Sale to seven investors part of a bid recoup some of the taxpayer money spent bailing out the lender some two decades ago
SEOUL—South Korea’s government has sold a $2.1 billion stake in Woori Bank to multiple investors in its latest bid to privatize the lender and recoup some of the taxpayer money it pumped in to bail out the lender some two decades ago, according to the country’s top financial regulator.
The Financial Services Commission said Sunday that the sale of the 29.7% stake in tranches to seven successful bidders, including Chinese-owned Tong Yang Life InsuranceCo., will reduce state-run Korea Deposit Insurance Corp.’s share in Woori to 21% from 51% previously.
The Korea Deposit Insurance can collect another 2.4 trillion won ($2.1 billion) from the latest stake sale, raising the total of recouped bailout money to 10.6 trillion won—83.4% of the public funds injected into Woori.
The FSC said the government would continue efforts to sell its remaining share in Woori and keep its promise to return the bank to private hands as soon as possible.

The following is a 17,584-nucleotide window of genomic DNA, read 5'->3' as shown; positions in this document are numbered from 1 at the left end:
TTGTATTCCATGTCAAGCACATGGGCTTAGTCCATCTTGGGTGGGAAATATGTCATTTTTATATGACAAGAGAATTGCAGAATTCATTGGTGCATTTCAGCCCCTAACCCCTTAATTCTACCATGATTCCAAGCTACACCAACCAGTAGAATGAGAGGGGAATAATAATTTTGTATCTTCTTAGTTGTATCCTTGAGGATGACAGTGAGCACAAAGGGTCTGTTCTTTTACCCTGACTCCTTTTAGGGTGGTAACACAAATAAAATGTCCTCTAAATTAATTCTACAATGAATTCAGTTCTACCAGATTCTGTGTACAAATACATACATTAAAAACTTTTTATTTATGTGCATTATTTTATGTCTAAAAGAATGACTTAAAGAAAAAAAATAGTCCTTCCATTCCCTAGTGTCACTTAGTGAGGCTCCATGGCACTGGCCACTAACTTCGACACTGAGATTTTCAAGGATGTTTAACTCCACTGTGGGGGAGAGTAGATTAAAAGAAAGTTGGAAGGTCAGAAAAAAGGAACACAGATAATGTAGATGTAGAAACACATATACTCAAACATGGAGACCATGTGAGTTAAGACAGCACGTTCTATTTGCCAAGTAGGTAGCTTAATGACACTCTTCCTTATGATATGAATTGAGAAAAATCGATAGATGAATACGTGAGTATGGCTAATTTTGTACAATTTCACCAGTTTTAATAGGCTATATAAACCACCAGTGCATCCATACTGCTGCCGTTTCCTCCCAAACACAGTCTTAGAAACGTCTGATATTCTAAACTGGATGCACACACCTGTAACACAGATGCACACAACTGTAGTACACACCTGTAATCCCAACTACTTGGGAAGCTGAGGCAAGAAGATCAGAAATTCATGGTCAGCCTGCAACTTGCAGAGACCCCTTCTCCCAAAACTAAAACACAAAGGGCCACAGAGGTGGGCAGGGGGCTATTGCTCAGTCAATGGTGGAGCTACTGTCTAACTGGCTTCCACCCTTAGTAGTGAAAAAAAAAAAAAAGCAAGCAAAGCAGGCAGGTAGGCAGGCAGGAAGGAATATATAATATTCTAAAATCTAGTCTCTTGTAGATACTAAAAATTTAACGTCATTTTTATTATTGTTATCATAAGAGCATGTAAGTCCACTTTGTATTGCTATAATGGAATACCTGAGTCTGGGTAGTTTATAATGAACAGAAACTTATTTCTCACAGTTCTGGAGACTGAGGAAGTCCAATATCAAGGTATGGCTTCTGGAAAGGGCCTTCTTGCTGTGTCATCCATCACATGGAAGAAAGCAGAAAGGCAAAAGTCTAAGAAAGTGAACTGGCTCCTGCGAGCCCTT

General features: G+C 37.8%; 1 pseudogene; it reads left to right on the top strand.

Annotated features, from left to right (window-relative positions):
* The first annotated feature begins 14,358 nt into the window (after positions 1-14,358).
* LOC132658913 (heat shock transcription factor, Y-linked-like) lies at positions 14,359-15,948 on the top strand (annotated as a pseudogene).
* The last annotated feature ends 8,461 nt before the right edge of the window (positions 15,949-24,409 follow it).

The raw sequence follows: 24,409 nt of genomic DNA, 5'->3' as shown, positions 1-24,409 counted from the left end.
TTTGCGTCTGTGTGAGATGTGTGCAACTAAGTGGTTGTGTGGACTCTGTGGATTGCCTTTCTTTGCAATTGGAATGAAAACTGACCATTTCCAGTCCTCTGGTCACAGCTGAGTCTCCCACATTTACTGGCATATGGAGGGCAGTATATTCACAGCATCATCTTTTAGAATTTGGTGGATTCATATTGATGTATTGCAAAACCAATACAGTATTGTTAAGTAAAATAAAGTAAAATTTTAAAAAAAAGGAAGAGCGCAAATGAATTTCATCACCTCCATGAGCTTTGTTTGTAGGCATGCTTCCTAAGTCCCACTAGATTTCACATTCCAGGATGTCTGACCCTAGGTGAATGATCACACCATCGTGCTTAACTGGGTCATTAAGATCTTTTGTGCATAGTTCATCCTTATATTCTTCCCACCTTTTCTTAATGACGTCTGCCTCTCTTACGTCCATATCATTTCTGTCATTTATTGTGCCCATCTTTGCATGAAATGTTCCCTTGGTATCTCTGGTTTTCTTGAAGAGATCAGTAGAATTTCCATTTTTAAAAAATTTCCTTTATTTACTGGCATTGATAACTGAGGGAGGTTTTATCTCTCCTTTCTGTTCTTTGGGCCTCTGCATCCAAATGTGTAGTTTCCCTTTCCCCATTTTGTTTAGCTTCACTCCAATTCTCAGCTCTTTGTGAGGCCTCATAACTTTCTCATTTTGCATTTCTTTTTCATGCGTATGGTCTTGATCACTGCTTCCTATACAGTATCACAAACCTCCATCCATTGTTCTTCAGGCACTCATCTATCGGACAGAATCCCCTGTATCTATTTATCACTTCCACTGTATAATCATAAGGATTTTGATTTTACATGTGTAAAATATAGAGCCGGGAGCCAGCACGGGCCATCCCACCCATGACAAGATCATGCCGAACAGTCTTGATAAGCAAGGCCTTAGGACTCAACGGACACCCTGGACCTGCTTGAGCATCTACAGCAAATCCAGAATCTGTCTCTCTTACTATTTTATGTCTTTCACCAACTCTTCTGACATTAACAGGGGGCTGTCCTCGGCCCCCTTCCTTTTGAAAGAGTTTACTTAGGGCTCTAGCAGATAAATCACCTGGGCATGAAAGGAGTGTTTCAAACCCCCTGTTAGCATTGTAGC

The Seoul government spent 12.8 trillion won of taxpayers’ money to bail out troubled local financial firms in the wake of the 1997-1998 Asian Financial Crisis. Woori was established in 2001 as their holding company. The Korea Deposit Insurance Corp. once owned 100% of Woori but gradually cut down its holdings in favor of privatization.
The seven successful bidders for the latest Woori stake up for sale are Tong Yang Life Insurance owned by China’s Anbang Insurance Group, Eugene Asset Management,Hanwha Life Insurance, Kiwoom Securities, IMM Private Equity, Mirae Asset Global Investments and Korea Investment & Securities. The stake is sold in tranches of 3.7%-6% each to them, the FSC said.